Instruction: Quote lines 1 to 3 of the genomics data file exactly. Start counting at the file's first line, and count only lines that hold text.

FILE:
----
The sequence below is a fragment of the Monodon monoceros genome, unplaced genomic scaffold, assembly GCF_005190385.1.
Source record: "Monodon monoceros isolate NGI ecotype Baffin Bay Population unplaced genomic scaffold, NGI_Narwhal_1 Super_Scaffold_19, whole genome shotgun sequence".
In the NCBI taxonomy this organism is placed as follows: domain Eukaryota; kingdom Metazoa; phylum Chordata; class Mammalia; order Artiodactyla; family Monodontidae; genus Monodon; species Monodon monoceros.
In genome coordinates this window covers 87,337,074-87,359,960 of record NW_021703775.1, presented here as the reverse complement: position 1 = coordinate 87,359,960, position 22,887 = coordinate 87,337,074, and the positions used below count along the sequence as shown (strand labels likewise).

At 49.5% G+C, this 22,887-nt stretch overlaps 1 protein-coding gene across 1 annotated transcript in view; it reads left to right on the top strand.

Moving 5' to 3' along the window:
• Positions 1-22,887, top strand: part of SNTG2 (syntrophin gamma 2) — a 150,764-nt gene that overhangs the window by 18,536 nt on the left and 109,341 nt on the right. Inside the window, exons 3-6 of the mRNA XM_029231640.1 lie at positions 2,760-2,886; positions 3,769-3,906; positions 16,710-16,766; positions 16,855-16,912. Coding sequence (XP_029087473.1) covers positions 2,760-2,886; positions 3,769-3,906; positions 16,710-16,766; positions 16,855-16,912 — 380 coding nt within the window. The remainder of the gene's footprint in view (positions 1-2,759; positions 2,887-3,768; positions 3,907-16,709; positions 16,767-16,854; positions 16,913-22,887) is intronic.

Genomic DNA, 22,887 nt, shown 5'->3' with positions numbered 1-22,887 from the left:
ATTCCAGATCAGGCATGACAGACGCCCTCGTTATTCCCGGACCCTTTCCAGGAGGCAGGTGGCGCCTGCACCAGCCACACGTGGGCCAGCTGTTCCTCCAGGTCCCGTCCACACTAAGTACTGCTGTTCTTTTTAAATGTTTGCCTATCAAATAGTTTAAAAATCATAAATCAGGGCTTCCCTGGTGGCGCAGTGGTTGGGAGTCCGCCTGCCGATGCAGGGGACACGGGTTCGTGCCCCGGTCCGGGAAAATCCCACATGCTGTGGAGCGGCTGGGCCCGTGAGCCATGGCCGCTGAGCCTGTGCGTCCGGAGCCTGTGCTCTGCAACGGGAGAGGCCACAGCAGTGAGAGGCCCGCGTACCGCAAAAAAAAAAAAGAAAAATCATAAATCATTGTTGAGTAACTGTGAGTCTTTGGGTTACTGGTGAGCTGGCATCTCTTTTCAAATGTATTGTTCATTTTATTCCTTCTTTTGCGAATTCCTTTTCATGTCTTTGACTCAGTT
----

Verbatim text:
The sequence below is a fragment of the Monodon monoceros genome, unplaced genomic scaffold, assembly GCF_005190385.1.
Source record: "Monodon monoceros isolate NGI ecotype Baffin Bay Population unplaced genomic scaffold, NGI_Narwhal_1 Super_Scaffold_19, whole genome shotgun sequence".
In the NCBI taxonomy this organism is placed as follows: domain Eukaryota; kingdom Metazoa; phylum Chordata; class Mammalia; order Artiodactyla; family Monodontidae; genus Monodon; species Monodon monoceros.